“She knew how good a man he was; Monday just proved it to the rest of the world.”

In his funeral speech, Mayor Adams called Diller “a hero to all New Yorkers and all Americans.”

“We have to dig deep to find purpose through this pain,” he said. “The outpouring of grief for this young man is real. And it is raw.”

Adams then recounted what had happened on Monday in Far Rockaway.

“Even with the acknowledgment that he was shot, he fought and took the gun out of the hand of the person who would take his life,” he said. “He saved lives.”

A retired NYPD member himself, Adams also made a pledge to the city’s police officers, saying the job is much harder now than it was when he wore the uniform, especially in the face of critics.

“You’re inundated every day with those who are loud but they are not the majority,” he said. “New Yorkers love you and and support you. Don’t let anyone make you believe otherwise. The vast majority of New Yorkers share your vision” of a city of “law and order.”

“We’re going to make sure you have what you need to do your job,” Adams pledged, “making sure that violent career criminals are held accountable for their crimes.

“Please join us as we turn this painful moment into a purposeful moment.”

Stephanie Diller, in her remarks, also called for change, a change she said never came after two other NYPD officers, Jason Rivera and Wilbert Mora, were killed two years ago in New York.

“How many more police officers and how many families need to make the ultimate sacrifice before we start protecting them?” Stephanie Diller said. “I don’t wish this type of pain on anyone. Jonathan lived his life doing good for people and it’s now time for people to start doing good for all the officers he represents.”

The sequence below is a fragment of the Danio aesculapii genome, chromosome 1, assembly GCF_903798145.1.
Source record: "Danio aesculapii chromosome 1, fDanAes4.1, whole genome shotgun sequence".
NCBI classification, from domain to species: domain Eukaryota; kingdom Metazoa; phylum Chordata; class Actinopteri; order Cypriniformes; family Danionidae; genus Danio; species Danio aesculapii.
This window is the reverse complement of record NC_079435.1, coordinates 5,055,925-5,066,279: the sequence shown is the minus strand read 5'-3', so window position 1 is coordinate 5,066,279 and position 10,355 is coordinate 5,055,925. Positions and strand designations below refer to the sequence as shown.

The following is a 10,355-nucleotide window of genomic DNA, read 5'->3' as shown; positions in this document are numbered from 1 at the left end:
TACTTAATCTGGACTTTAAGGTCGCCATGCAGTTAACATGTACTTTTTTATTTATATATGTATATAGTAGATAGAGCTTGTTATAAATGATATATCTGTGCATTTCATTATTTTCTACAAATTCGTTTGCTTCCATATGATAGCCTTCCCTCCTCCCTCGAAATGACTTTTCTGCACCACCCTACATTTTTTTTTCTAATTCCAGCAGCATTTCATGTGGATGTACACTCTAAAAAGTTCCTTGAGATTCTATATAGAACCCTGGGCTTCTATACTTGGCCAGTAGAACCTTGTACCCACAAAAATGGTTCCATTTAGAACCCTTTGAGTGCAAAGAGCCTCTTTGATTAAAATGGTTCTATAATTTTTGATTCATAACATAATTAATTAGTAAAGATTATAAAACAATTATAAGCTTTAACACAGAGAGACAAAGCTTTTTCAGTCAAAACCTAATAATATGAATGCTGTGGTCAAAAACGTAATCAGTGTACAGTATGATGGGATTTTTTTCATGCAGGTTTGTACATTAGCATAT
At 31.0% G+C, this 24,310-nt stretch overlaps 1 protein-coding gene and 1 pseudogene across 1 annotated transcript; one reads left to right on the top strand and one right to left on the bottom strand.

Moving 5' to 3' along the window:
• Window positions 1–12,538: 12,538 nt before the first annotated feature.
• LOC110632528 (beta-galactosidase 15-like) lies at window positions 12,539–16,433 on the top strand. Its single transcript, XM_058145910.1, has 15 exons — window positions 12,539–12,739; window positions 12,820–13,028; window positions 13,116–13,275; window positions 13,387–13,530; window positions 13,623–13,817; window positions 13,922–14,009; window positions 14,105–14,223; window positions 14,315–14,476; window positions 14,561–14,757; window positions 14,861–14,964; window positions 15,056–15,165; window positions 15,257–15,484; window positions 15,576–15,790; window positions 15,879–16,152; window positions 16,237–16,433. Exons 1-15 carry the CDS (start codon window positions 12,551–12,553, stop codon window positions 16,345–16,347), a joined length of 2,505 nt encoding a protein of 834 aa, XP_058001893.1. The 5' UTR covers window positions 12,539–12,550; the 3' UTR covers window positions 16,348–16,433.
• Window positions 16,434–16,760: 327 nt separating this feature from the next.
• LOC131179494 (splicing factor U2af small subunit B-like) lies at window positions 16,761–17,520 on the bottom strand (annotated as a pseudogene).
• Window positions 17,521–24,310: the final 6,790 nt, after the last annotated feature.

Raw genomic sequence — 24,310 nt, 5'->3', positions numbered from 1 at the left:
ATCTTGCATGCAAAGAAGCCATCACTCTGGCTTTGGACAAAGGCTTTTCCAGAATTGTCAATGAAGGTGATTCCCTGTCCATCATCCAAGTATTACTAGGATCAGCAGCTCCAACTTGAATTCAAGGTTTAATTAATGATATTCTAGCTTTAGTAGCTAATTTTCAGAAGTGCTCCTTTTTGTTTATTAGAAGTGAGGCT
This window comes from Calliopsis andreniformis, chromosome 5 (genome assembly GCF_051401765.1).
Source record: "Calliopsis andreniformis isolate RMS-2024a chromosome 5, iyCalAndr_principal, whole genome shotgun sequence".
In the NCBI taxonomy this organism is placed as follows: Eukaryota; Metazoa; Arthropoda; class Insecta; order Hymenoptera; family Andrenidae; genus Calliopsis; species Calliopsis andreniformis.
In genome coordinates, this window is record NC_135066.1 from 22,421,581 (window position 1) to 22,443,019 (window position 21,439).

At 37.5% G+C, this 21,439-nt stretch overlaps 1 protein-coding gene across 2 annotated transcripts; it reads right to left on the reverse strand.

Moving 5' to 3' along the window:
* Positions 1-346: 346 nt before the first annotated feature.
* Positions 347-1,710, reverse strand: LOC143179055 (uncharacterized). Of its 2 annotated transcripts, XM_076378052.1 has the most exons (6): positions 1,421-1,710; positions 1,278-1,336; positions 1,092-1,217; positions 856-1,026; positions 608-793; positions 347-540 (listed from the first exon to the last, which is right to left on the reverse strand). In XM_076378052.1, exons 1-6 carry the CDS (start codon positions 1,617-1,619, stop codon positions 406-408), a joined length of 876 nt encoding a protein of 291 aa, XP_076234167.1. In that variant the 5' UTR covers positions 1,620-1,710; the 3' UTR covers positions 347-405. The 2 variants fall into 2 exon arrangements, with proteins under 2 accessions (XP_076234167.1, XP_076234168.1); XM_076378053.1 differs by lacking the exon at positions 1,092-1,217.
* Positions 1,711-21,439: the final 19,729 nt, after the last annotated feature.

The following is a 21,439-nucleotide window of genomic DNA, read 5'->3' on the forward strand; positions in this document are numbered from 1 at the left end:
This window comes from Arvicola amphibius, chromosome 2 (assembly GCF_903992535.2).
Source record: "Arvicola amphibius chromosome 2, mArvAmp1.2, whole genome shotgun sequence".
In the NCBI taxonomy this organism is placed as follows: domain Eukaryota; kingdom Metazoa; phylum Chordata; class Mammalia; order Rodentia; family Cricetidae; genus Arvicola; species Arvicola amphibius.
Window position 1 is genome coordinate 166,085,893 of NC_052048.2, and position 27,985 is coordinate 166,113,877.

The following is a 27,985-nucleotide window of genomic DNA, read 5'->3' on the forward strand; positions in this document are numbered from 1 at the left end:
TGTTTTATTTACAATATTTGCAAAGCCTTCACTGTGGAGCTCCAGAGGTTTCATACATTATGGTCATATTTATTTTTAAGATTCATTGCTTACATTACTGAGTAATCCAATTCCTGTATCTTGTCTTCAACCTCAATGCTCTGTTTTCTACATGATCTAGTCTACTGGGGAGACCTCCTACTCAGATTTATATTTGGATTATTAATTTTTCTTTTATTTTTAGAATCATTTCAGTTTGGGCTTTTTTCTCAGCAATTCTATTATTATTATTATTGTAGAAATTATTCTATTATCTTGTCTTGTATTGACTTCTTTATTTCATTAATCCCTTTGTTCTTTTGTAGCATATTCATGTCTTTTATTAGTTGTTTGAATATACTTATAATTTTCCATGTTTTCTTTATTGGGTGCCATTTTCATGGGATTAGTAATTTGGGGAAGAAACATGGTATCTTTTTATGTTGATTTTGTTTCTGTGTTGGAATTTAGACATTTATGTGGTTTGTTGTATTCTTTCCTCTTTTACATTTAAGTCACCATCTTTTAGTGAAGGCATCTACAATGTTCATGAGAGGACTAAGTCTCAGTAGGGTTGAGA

Commissioner Caban, in his eulogy, announced a posthumous promotion for Diller to Detective 1st Grade — to a standing ovation. Diller’s new shield number, he said, is 110, which is also Ryan’s birthday.

“What Jon loved most in life was being Ryan’s dad,” Caban said. “And I promise you, he won’t miss a moment. On Ryan’s first day of school, Jon will be there. When he picks up that first lacrosse stick, his first hockey stick, Jon will be there. When he brings home his first report card and it says ‘Ryan is just like his Dad,’ Jon will be there.

“And in your quiet moments … remember Jon was there always.”

New York City Mayor Eric Adams at Saturday’s funeral procession in Massapequa. (Credit: Andrew Theodorakis)

Diller, of Massapequa Park, was a three-year NYPD veteran. He was shot while conducting a traffic stop. The fatal shot entered Diller’s torso, beneath his vest, police said.

He later died at Jamaica Hospital.

Guy Rivera, a 34-year-old Queens man with a lengthy rap sheet, was charged Monday morning with murder of a police officer, attempted murder and two counts of criminal possession of a weapon, authorities said.

Police say Rivera was the passenger in a car driven by Lindy Jones, 41, when officer Diller and a second NYPD officer approached the car, which was idling at a bus stop around 5:50 p.m. Jones, of 45- 19 Rockaway Beach Boulevard in Queens, was charged with criminal possession of a weapon.

Citing law enforcement sources, the New York Post has reportied that the two men were “believed to have been planning a robbery when Diller and other cops intervened.”

Diller was laid to rest Saturday afternoon at St. Charles Cemetery in Farmingdale.

All photos by Andrew Theodorakis of GLI/Yellow House Images

The line of police officers at Jonathan Diller’s funeral stretched to Merrick. (Andrew Theodorakis)